How many times have you clamored, mid-stride, for a do-over? How many times have you wanted to hit the reset button before you see That Thing through to completion? How many times have you stopped yourself before you even gave yourself, or That Thing, a fighting chance? If you are being honest with yourself, you can probably name five instances before you get to the end of this paragraph. We are a nation of second-guessers. We question the haircut, the wardrobe choice, the date, the profession, the meal, the conversation…but most of all, it seems that we have a certain propensity for questioning ourselves and our abilities.
Given the nature of what I do for a living, I know that the Trust Spectrum is vast and people reside all along the X and Y axis. If there are areas of ambiguity and anxiety to be found, they tend to be most pronounced in the artistic, creative, and self-awareness realms.
Recently, I was teaching one of my Art Journaling classes. The emotional intelligence piece was about having the confidence to ask for what you want and need. The technical, artistic piece was an introduction to layers. As we created the pages, we layered one medium on top of the other: stamps, then paint over stamps, then stenciling over paint, then paper over stenciling, then more stamping on top of paper, then a layer of words and supporting thoughts. This can be a stressful process because you have to give yourself over, one layer at a time, and keep your thoughts and focus on the final outcome. If you allow yourself to think “micro” and get stuck on the perceived imperfection of a singular design element—you can cripple the process (and yourself).
Sure enough, no sooner had we touched the first layer of stamps to our blank pages when I hear the familiar, anxiety-ridden call of “Jeeeennnnnn.” Amidst the cacophony of a dozen teen and pre-teen girls, one voice stood out from the rest.
Quietly and tentatively, “Um, Jenn. (pregnant pause) I want to start over.” I responded with a firm, yet loving, “Not this time. This time we have to trust the process. You are going to have plenty of opportunities to fix whatever you think is not working.” Now, it is not lost on me that the EQ piece of that class was a discussion about asking for what you want—and this girl had the courage to ask for a do-over. However, in art class, as in life, asking does not always equate to a yes.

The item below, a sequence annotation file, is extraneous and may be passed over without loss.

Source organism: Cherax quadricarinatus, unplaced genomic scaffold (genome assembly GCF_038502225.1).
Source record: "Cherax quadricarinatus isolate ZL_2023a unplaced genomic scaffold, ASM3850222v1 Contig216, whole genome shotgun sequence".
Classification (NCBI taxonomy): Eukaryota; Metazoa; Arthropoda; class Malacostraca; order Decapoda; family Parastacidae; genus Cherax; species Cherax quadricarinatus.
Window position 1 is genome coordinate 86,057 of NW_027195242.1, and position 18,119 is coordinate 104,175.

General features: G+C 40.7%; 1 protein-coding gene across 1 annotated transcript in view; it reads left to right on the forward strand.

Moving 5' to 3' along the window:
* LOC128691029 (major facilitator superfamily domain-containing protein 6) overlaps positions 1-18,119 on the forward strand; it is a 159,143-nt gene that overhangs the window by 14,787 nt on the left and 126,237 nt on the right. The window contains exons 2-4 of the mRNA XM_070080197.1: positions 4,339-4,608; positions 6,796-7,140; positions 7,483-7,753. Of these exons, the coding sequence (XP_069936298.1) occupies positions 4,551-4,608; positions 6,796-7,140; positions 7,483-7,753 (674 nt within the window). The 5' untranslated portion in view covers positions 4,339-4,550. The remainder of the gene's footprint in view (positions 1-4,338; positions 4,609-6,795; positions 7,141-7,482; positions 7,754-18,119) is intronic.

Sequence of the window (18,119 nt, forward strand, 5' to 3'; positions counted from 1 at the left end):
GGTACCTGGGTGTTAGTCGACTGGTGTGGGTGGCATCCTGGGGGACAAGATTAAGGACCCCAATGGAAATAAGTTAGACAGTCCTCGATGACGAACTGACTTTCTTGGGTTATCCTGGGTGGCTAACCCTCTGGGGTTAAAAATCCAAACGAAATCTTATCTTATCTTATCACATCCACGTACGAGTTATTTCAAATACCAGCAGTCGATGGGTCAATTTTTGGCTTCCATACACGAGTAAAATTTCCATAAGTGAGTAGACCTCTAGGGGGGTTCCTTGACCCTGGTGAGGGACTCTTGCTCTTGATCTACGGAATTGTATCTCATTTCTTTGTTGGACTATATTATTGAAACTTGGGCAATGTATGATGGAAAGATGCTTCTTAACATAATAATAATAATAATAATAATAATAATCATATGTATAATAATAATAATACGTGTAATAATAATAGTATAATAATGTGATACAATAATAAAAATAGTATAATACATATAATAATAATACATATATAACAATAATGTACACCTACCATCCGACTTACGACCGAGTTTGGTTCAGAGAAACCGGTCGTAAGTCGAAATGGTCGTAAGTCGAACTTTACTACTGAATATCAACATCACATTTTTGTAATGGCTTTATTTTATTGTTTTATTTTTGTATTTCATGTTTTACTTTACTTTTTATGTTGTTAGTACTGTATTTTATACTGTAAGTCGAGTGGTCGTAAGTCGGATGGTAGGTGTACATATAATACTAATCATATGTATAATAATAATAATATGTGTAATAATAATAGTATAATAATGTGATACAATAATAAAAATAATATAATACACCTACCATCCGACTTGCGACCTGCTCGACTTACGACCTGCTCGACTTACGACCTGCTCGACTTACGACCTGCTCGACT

No sooner had we applied the paint layer over the stamps when I heard a more frantic plea: “Can I pleeeaaasseeee start over? You know I am a perfectionist and I promise I will catch up if you let me start over.” Once again, I responded with a gentle and loving “NO.” Once again, my mantra was that she would have to trust the process.
Layer by layer we went. The projects began to take shape. There was a lot of dimension on each page and each person’s personality began to shine through via different paint choices, the way they applied their paper, the stamps and stencils they chose, and the words they wrote. I was only asked one more time if it would be okay to start over, and then there was silence as my Beautiful Perfectionist gave herself over to the project. As she worked through her early mix of displeasure, anxiety, and paralysis, she became acutely aware that art mimics life (and vice versa); there are no mistakes in art, there are only opportunities for growth. When the projects were nearing completion, I walked over to her to see how she was doing, and guess what? She greeted me with a smile. I asked how she liked her page now that all of the elements were in place. “I love it,” she said, “I had no idea it would turn out this well.”
Truth be told, I knew all along she was going to be pleased. Because I know that taking risks boosts confidence, I forced her to keep going. Because I know that stepping out of your comfort zone is a massive self-esteem booster, I encouraged her to be uncomfortable for a few minutes. Allowing her to start over would have been robbing her of a lesson…and her self-confidence. It would have been echoing her internal dialog of not being enough. And, I just can’t allow anyone to feel as though they are not enough—not on my watch.
This is a perfect example of someone being afraid to start because they can’t fully envision the outcome. This is also a perfect example of beginning something from a disempowering place of fear, and then finishing from a fully empowering place of faith. Whether or not she knows it, it took tremendous courage to let go and put her faith in me. Forging ahead was an unequivocal act of bravery. At the end of class, I awarded her efforts with a smile, a high five, a big hug, and lots of verbal praise. But the REAL reward was her own personal satisfaction.
We have class again on Thursday. I think the emotional intelligence piece might be on the benefits of not only trusting the process…but also trusting yourself. More often than not, whether it is a relationship, a life decision, or a blank canvas, things tend to turn out exactly as they are supposed to if given time and space.
“Creativity is allowing yourself to make mistakes. Art is knowing which ones to keep.” ~Scott Adams